As 3D printing service bureau Shapeways moves into its next phase of development, involving an upcoming SPAC IPO, the company is shaking things up within its operations. It recently received an investment from Desktop Metal and will be using the company’s metal 3D printing technology. It’s branched out significantly from 3D printing with the addition of six non-additive manufacturing processes. Now, Shapeways is partnering with Mimaki to add its version of full-color ink jetting to its portfolio.
For years, ColorJet Printing (CJP) from 3D Systems and PolyJet from Stratasys have been mainstays of 3D printing service bureaus (particularly CJP, also known as “binder jetting”) for the ability to produce vibrant, full-color parts. However, since Japanese industrial printer manufacturer Mimaki jumped into the 3D printing market, it has slowly chipped away at the market share for this segment.
In 2018, Materialise’s 3D printing service bureau, i.materialise, also adopted Mimaki’s technology. Video game developer Ubisoft is relying on Mimaki to 3D print items for its game For Honor. With Shapeways taking Mimaki on board, there’s a possibility that other service bureaus might follow suit.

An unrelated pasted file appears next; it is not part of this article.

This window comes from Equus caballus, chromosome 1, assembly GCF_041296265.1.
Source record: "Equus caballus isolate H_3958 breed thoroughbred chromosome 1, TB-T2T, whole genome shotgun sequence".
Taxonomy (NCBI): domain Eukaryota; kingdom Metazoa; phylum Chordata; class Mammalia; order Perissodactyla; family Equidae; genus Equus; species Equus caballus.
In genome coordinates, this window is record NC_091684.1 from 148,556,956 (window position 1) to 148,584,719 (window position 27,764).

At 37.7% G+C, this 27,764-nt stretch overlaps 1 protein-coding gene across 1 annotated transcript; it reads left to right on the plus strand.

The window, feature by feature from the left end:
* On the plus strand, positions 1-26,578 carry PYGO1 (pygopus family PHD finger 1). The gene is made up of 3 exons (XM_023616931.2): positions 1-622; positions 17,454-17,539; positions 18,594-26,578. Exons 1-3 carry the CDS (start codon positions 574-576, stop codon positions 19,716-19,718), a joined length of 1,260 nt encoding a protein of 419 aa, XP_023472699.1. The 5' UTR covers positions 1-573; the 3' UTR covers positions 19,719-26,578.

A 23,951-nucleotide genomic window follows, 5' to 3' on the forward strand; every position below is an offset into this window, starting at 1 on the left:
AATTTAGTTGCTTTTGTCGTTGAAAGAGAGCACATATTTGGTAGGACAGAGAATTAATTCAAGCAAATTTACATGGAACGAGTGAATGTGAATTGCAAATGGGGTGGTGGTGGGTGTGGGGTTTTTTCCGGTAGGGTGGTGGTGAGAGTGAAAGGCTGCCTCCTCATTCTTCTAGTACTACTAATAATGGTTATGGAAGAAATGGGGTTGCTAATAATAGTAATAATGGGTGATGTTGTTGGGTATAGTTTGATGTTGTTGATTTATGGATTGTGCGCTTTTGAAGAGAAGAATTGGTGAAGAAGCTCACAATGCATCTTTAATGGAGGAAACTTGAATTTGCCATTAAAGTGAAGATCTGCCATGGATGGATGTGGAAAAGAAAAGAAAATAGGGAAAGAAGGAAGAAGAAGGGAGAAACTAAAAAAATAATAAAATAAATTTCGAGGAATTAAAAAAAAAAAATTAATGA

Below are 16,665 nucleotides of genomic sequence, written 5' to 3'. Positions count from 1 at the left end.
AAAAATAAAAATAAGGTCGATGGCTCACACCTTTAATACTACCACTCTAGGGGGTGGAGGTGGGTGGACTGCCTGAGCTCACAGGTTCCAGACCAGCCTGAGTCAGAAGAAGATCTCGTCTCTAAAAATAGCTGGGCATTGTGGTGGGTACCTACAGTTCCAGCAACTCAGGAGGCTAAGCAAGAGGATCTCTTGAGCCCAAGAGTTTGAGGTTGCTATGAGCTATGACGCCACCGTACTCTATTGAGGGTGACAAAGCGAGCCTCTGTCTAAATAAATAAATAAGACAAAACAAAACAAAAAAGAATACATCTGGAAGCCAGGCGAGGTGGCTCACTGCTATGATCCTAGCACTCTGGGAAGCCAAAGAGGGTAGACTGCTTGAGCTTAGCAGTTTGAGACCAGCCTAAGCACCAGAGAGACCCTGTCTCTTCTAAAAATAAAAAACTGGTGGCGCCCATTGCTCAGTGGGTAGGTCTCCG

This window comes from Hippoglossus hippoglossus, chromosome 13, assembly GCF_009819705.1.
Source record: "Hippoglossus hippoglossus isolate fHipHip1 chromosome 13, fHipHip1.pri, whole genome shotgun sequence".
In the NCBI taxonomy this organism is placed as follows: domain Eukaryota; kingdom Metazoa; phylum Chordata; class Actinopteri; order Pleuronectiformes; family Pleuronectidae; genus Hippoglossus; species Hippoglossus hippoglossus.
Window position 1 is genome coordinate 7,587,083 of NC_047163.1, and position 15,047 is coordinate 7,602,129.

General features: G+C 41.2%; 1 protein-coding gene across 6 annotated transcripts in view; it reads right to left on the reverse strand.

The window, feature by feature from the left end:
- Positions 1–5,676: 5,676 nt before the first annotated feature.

The advantages to using Mimaki’s ink jetting is the ability to 3D print a wider range of colors than binder jetting or other ink jetting technologies, such as PolyJet. Though the exact number of colors possible with 3D Systems’ CJP binder jetting is not listed, Mimaki has produced the below example as a demonstration of color quality difference and says that it is capable of twice the color expression.
As for PolyJet, it is capable of producing 500,000 colors, compared to Mimaki’s 10 million. Like PolyJet, Mimaki’s process is capable of varying degrees of translucency. I don’t believe you can modify the shore hardness of parts, however, in order to create rubber-like features.
Shapeways customers can now obtain instant quotes for high-definition full color material. There are additional post-processing options that can be chosen. The company suggests that the technology can be used for surgical planning, real estate models, and consumer applications, such as tabletop gaming and collectibles.
“Shapeways is known for their quality and consistency,” said Josh Hope, Senior Manager for Digital Imaging and Innovation at Mimaki. “Our expertise in 2D color printing allowed us to approach the 3D printing world differently by starting with color. Offering High Definition Full Color to the customer base of Shapeways made sense because it can be used in so many ways.”
It’s interesting to see the quick shift that is taking place at Shapeways since its new CEO, Greg Kress, has taken over. Since the firm spun out of Phillips years ago, it has always been promising; however, the consumer 3D printing bubble threw many consumer-oriented businesses for a loop. Now, it seems as though this company is reorient itself and may quickly pick up steam once again.
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